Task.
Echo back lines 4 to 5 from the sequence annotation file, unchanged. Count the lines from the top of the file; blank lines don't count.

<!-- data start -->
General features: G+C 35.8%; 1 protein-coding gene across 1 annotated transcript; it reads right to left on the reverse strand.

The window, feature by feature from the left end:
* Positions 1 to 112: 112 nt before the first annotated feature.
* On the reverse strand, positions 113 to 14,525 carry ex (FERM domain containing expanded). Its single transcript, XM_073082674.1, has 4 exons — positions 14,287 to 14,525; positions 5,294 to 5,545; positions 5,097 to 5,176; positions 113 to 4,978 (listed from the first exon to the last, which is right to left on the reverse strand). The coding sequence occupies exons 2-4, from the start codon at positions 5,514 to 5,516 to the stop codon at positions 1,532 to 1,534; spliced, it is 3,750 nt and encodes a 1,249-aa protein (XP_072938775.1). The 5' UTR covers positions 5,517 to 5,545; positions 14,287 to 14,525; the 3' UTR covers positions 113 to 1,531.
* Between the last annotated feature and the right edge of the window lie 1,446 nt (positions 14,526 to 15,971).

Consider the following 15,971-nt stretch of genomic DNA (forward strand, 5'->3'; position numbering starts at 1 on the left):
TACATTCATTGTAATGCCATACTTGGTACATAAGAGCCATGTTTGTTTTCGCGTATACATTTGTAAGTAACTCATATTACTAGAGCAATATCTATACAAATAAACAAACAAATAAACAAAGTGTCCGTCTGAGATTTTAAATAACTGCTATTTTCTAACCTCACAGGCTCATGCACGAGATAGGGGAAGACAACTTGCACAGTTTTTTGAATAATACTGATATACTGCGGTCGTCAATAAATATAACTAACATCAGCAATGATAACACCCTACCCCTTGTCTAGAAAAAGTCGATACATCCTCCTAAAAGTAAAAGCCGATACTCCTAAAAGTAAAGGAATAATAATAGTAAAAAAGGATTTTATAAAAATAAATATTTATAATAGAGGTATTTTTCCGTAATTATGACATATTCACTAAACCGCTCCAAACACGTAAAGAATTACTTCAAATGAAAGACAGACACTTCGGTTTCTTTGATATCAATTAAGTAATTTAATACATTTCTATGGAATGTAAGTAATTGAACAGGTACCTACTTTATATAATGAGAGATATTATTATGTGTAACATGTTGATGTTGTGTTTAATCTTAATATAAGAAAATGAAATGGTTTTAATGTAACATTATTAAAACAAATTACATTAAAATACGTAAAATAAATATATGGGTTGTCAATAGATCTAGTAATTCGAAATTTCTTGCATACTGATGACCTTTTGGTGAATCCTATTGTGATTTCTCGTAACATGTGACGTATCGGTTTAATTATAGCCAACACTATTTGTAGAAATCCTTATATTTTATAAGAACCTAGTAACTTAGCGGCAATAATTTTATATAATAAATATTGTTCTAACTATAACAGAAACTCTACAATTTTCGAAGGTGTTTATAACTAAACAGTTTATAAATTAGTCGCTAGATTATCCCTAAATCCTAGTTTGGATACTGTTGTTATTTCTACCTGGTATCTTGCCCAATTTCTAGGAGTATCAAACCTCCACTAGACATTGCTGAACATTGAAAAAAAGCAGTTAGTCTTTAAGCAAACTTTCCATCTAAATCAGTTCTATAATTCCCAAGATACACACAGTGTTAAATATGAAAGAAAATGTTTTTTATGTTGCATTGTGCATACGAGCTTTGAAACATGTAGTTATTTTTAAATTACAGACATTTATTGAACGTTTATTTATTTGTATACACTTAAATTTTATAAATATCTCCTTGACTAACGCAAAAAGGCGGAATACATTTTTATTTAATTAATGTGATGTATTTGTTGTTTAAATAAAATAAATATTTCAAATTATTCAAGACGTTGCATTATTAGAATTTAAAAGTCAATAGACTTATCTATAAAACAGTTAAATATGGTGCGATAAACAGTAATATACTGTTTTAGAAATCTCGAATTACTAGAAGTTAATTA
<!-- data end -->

* On the reverse strand, positions 113 to 14,525 carry ex (FERM domain containing expanded). Its single transcript, XM_073082674.1, has 4 exons — positions 14,287 to 14,525; positions 5,294 to 5,545; positions 5,097 to 5,176; positions 113 to 4,978 (listed from the first exon to the last, which is right to left on the reverse strand). The coding sequence occupies exons 2-4, from the start codon at positions 5,514 to 5,516 to the stop codon at positions 1,532 to 1,534; spliced, it is 3,750 nt and encodes a 1,249-aa protein (XP_072938775.1). The 5' UTR covers positions 5,517 to 5,545; positions 14,287 to 14,525; the 3' UTR covers positions 113 to 1,531.
* Between the last annotated feature and the right edge of the window lie 1,446 nt (positions 14,526 to 15,971).